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Denver backtracks
on Christmas sign

Denver City Hall illuminated for holiday season

A week after saying the “Merry Christmas” sign outside Denver City Hall would be replaced with one reading “Happy Holidays,” the mayor has had a change of heart, allowing it to stay. But a Christian church remains banned from tonight’s Parade of Lights for seeking to put Christ into Christmas.

“I apologize to anyone who may have been offended or mistakenly felt I was being anti-Christmas,” Denver Mayor John Hickenlooper said in a prepared statement. “Hickenlooper might have two O’s, but I am not Scrooge.”

The day after Thanksgiving, the mayor said the city would seek to replace the illuminated “Merry Christmas” message by next holiday season.

“We’re trying to be more inclusive,” Hickenlooper told the Denver Post last week, looking to embrace celebrants of Hanukkah and Kwanzaa along with those who take part in Christmas.

In his statement released yesterday, the mayor made an about-face:

“I was under the impression (perhaps erroneously) that the existing ‘Merry Christmas’ sign was becoming worn out and would need to be replaced soon anyway. Over the past several days, it has become clear to me that there is strong community sentiment to maintain the ‘Merry Christmas’ sign, and I am glad to oblige.

“My intention was never to disrespect or slight anyone or any religious tradition. … We are happy to keep the ‘Merry Christmas’ sign, and perhaps we can explore the possibility of also adding a ‘Happy Holidays’ sign to the display next year.”

Hickenlooper’s reversal on the sign issue comes as many Americans express outrage that a Christian group can’t have a float in Denver’s Parade of Lights because the church wanted to sing Christmas carols and have its own “Merry Christmas” banner, as WorldNetDaily reported.

“I think there’s an agenda that is anti-Christian,” Pastor George Morrison, of the Faith Bible Chapel in Arvada, Colo., told WND. “It seems like this agenda has crept in, and it’s robbing us.”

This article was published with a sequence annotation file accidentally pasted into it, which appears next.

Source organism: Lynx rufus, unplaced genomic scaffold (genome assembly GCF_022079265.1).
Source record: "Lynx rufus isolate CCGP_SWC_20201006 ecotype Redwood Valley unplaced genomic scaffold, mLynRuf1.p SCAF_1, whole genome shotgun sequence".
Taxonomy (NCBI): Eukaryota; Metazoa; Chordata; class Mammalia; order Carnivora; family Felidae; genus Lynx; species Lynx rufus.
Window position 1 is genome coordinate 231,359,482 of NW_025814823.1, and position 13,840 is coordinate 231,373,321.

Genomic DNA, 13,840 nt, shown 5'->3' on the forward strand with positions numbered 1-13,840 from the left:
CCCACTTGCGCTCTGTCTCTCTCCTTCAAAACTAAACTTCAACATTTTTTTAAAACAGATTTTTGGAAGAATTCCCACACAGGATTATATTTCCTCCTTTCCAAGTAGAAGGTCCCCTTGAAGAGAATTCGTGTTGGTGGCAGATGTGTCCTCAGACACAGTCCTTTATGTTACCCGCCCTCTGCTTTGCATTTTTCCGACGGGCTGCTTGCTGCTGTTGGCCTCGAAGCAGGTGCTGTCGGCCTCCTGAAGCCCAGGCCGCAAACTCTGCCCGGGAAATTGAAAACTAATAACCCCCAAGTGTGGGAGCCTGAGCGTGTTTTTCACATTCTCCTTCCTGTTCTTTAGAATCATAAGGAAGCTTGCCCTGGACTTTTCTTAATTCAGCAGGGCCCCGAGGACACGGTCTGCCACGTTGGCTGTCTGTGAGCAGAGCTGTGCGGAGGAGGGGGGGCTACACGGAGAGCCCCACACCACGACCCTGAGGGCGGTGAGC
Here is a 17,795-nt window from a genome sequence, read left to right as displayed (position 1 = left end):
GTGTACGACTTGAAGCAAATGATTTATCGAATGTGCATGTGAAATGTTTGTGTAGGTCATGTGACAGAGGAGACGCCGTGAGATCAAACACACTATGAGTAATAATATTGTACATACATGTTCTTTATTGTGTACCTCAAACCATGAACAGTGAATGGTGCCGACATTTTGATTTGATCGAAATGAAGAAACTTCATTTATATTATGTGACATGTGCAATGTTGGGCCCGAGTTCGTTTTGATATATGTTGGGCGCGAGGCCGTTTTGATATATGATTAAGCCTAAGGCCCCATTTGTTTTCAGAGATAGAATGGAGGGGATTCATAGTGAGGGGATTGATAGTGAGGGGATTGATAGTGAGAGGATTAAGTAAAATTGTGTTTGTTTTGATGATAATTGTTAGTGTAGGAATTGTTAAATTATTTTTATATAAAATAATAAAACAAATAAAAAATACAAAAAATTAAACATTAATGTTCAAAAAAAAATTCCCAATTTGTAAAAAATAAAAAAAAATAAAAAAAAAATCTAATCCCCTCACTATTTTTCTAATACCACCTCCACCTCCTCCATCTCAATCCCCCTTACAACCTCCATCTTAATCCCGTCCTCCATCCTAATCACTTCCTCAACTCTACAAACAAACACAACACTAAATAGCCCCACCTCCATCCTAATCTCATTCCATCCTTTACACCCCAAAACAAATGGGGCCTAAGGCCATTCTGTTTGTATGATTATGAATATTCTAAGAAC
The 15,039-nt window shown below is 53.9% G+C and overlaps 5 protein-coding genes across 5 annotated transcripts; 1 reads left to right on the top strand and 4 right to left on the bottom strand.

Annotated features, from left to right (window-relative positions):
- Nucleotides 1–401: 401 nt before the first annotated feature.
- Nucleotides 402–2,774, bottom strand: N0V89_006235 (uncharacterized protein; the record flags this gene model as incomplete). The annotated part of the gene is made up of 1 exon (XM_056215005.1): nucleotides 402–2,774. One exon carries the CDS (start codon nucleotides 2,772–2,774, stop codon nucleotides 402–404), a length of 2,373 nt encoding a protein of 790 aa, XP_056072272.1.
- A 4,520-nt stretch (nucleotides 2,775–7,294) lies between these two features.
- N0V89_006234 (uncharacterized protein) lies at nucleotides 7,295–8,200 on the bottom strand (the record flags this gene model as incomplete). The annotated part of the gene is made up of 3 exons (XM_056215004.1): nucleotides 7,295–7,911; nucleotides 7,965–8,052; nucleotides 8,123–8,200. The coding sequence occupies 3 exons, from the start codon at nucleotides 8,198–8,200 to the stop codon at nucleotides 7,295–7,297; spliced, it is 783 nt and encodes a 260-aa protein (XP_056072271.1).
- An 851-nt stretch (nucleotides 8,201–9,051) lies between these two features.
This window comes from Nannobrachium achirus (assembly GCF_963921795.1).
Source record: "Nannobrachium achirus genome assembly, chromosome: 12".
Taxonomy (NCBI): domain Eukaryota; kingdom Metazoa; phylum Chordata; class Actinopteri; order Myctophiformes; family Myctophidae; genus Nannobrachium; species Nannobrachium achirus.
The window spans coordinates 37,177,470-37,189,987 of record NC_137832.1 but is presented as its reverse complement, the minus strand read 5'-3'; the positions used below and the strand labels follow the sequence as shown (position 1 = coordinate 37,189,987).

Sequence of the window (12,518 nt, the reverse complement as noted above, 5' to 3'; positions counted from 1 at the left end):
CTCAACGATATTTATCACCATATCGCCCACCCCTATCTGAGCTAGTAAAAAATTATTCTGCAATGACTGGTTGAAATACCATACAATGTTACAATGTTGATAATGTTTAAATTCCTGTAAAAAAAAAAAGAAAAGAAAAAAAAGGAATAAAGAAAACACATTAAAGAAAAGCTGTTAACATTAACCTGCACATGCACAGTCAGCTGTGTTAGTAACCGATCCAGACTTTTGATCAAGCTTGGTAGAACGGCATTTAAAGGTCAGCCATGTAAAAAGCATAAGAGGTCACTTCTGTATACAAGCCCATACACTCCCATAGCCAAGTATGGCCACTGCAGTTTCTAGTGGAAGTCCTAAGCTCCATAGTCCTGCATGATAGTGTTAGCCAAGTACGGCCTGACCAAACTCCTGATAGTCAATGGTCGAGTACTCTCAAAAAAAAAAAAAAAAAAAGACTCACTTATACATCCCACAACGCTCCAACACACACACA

Morrison originally sought to have an entry in tonight’s parade, but was rejected by Denver Civic Ventures, Inc., the non-profit consortium running the event, which said no direct religious message was allowed.

Santa Claus float called one of the ‘most anticipated moments’ in Denver’s Parade of Lights (KUSA-TV)

In response to a national uproar created by the denial, organizers issued a statement saying they were “saddened” to have created such controversy.

“We apologize to anyone who may have been offended or misunderstood that the Parade of Lights is ‘anti-Christmas,'” Jim Basey, president of the partnership, said. “We will continue to listen to all community concerns.”

Basey will reportedly meet with Morrison early next year to discuss the rules governing the 2005 parade. Morrison, meanwhile, is reportedly slated to be a guest on tonight’s edition of “The O’Reilly Factor” on the Fox News Channel.

Part of the reason many seem to be upset is that while the parade says it’s not promoting religious themes, it is allowing some spiritual groups to participate, including the Two Spirit Society of Denver, a support group for American Indian homosexuals.

On its website, the society mentions a “holy” connotation for its members:

“In most Native American history, gay, lesbian, and/or transgendered individuals were considered holy and treated with the highest respect. They were the historians, the healers, and the people of empowerment. They possessed the delicate balance of male and female, and were often honored for being unique and having a different spiritual calling.”

WorldNetDaily has been inundated with e-mail on the Christmas controversy in Denver.

Aeron Brid, a practicing Wiccan in Truckee, Calif., is coming to the defense of the Christians in this case.

“To replace this seasonal parade, that has tried to convey spirituality, family, morality, and all the best of what we could hope to strive to become as a community and society, with a parade that seems to highlight an Earth-based multi-subcultural-diverse-population theme/agenda without guiding principles, is perverse and out of context with the definition of this seasonal celebration,” Brid writes. “Am I next to come under public scrutiny for immediate censorship?”

But others, like Gill who describes herself as “furious in Denver,” writes:

“Faith Bible Church must be having trouble attracting new membership and money. Don’t use our Parade of Lights to preach Sodom and Gomorrah. Instead why don’t you practice equality and fairness for all of God’s creatures, regardless of race, sexual orientation or creed. Leave our parade alone, hypocrites!”

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